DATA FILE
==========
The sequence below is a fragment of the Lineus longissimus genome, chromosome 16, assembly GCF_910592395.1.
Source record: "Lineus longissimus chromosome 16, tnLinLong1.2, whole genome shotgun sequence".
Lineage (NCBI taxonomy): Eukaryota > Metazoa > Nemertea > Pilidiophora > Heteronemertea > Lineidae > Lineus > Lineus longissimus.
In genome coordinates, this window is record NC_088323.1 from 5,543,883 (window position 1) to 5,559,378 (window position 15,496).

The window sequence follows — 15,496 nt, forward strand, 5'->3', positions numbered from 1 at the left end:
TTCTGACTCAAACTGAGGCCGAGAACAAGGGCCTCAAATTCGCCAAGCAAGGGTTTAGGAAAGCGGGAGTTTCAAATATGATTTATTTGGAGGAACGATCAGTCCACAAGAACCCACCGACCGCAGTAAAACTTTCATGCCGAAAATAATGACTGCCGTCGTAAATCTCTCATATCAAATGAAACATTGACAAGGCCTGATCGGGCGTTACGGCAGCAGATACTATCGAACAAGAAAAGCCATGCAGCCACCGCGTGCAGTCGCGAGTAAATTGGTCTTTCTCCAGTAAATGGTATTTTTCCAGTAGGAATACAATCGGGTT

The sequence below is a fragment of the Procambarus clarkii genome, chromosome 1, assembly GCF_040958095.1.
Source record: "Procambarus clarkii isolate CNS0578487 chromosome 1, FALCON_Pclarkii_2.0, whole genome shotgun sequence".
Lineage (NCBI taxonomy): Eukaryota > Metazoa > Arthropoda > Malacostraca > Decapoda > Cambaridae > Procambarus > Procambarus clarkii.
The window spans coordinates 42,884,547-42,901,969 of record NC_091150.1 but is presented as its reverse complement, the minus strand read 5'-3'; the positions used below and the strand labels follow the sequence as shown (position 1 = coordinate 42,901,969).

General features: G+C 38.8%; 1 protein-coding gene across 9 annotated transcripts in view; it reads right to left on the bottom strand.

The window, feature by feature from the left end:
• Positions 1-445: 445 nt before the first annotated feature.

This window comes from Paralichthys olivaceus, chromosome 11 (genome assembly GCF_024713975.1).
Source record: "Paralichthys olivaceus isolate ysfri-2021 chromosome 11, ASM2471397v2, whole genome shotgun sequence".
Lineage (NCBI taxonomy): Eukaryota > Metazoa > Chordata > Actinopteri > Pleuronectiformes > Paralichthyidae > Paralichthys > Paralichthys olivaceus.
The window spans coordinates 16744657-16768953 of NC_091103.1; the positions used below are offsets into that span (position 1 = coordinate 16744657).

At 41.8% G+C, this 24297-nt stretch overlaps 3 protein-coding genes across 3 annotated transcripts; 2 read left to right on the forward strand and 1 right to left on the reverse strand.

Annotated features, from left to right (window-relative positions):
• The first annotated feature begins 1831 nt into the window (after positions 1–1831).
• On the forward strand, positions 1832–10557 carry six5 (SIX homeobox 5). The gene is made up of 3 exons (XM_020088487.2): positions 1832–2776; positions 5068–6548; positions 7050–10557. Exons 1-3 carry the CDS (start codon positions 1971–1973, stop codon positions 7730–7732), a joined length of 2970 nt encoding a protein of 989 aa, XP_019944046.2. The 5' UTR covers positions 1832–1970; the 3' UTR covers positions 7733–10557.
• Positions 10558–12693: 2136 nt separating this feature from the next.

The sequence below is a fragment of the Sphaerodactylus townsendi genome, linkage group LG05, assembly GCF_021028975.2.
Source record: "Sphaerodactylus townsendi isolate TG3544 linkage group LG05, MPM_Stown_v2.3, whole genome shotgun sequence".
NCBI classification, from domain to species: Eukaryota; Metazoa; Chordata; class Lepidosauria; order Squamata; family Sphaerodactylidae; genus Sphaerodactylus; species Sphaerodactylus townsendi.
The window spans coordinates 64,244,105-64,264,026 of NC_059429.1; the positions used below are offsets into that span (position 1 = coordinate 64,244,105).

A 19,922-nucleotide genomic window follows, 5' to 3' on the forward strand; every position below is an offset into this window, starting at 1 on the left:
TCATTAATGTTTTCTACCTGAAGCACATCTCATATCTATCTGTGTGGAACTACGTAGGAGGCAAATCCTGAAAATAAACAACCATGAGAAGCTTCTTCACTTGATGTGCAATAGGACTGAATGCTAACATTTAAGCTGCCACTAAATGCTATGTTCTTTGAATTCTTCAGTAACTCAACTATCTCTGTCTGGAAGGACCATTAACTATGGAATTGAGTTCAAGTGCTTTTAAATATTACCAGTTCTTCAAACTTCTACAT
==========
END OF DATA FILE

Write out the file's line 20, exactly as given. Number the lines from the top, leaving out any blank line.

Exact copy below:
• The first annotated feature begins 1831 nt into the window (after positions 1–1831).